Tag: startup visa
Yesterday there was solid progress on the Startup Visa Movement – specifically making it easier for foreign entrepreneurs to start their companies in the US. The WSJ had a good summary article titled U.S. to Assist Immigrant Job Creators that discusses two formal communications from the Obama administration.
- Press release from the Department of Homeland Security titled Secretary Napolitano Announces Initiatives to Promote Startup Enterprises and Spur Job Creation
- Post on the White House blog titled Making It Easier for Immigrants to Start Companies in the United States by the Director of U.S. Citizenship and Immigration Services (USCIS)
There are additional guidelines listed in detail at the following links.
- New guidelines on how entrepreneurs can qualify for an EB-2 green card with National Interest Waiver
- New guidelines on how entrepreneurs can satisfy the employer-employee relationship requirement for an H-1B visa (see the second-to-last question about sole owners)
- Implementation of enhancements to EB-5 immigrant investor program, including premium processing
- Public engagement between entrepreneur community and USCIS to inform new training of USCIS adjudicators
I’ve been working on this issue since I wrote the post The Founders Visa Movement on 9/10/09 (all my posts can be seen in the category summary Startup Visa on my blog). A number of colleagues throughout the entrepreneurial community (entrepreneurs, angels, VCs) joined in on the effort as it became a formal grass-roots movement, resulting in several bills being drafted in Congress in 2010 and then 2011.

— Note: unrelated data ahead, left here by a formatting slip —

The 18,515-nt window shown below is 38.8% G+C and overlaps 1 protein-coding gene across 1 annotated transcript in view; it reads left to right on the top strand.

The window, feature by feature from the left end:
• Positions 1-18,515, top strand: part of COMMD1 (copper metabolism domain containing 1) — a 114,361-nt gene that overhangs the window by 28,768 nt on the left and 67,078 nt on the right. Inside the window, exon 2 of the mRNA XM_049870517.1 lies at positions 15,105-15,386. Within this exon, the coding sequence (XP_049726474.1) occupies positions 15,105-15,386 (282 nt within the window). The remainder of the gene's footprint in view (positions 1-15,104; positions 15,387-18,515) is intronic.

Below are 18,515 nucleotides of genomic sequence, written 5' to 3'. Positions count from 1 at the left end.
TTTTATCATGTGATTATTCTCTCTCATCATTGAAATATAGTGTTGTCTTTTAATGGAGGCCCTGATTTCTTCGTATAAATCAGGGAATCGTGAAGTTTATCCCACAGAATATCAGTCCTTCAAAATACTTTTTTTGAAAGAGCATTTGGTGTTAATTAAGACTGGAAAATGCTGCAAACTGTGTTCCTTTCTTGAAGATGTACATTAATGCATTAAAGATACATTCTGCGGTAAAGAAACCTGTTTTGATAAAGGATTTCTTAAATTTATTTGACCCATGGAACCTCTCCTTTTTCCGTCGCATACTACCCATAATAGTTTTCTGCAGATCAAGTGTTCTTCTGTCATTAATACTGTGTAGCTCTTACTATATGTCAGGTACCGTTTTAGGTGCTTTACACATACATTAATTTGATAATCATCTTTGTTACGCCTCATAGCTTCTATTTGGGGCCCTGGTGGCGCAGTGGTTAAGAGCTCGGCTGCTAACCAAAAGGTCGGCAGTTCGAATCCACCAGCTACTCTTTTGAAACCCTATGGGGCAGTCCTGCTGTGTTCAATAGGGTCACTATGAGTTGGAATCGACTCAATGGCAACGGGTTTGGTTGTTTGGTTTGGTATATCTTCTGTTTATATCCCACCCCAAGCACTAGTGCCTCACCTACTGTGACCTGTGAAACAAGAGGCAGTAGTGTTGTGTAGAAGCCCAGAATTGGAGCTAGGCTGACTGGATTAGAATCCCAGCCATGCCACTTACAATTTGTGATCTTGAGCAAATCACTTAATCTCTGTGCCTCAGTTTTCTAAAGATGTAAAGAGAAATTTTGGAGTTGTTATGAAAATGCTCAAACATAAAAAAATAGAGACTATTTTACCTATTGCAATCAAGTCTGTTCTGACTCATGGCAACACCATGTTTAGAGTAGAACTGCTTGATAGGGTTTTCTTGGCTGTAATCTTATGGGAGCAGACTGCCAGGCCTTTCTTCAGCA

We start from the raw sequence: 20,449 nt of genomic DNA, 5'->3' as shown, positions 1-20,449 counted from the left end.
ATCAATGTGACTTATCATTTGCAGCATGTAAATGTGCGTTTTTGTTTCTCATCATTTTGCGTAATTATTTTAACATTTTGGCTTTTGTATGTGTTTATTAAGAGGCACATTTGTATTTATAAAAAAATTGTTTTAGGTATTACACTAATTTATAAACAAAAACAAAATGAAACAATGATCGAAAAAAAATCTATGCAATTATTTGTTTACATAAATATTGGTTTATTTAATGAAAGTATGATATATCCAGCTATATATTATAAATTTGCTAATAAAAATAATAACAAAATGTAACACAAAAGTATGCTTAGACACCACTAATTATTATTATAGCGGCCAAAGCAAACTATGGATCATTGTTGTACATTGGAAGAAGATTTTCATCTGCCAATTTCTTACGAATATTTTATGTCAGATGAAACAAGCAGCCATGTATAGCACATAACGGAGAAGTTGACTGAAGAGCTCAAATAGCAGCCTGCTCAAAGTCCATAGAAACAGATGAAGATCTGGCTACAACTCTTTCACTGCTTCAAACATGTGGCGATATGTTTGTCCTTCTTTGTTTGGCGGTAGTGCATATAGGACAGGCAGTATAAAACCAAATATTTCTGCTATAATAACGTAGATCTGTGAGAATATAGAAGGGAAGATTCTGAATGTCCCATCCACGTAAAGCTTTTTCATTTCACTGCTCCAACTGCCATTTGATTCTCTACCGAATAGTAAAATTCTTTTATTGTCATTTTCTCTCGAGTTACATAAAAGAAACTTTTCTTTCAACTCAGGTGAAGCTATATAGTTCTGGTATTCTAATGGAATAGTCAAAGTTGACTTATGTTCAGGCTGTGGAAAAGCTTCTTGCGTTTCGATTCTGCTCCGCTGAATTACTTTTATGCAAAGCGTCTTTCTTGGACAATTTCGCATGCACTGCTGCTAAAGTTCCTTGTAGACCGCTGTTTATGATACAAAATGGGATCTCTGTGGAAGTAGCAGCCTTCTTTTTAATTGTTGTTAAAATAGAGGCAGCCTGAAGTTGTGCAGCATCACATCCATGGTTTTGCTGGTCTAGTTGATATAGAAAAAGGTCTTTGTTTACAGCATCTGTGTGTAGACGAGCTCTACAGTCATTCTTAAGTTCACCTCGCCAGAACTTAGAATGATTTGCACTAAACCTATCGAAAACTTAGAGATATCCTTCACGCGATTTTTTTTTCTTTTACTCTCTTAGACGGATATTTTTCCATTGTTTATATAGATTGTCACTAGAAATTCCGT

While I’ve learned a lot about politics, Congress, and how Washington works in the past two years, one thing that became painfully apparent to me was that Congress was completely stalled on anything related to immigration issues. While I’ve continued to view the Startup Visa as a jobs issue (we need more entrepreneurs in the US – anyone should be able to start a company here if they want to, and that creates jobs, which is good for our economy) that’s not how people in Washington see it (“visa” – that means “immigration”).
In parallel, a number of us have been talking to key people in the White House, including the amazing Aneesh Chopra, the White House CTO. Aneesh totally gets this issue as do a number of his colleagues in the White House and the Office of Science and Technology Policy and they’ve been working on non-legislative solutions that can be implemented with policy changes in USCIS. While the changes made yesterday don’t cover every case, they make a solid step in the right direction.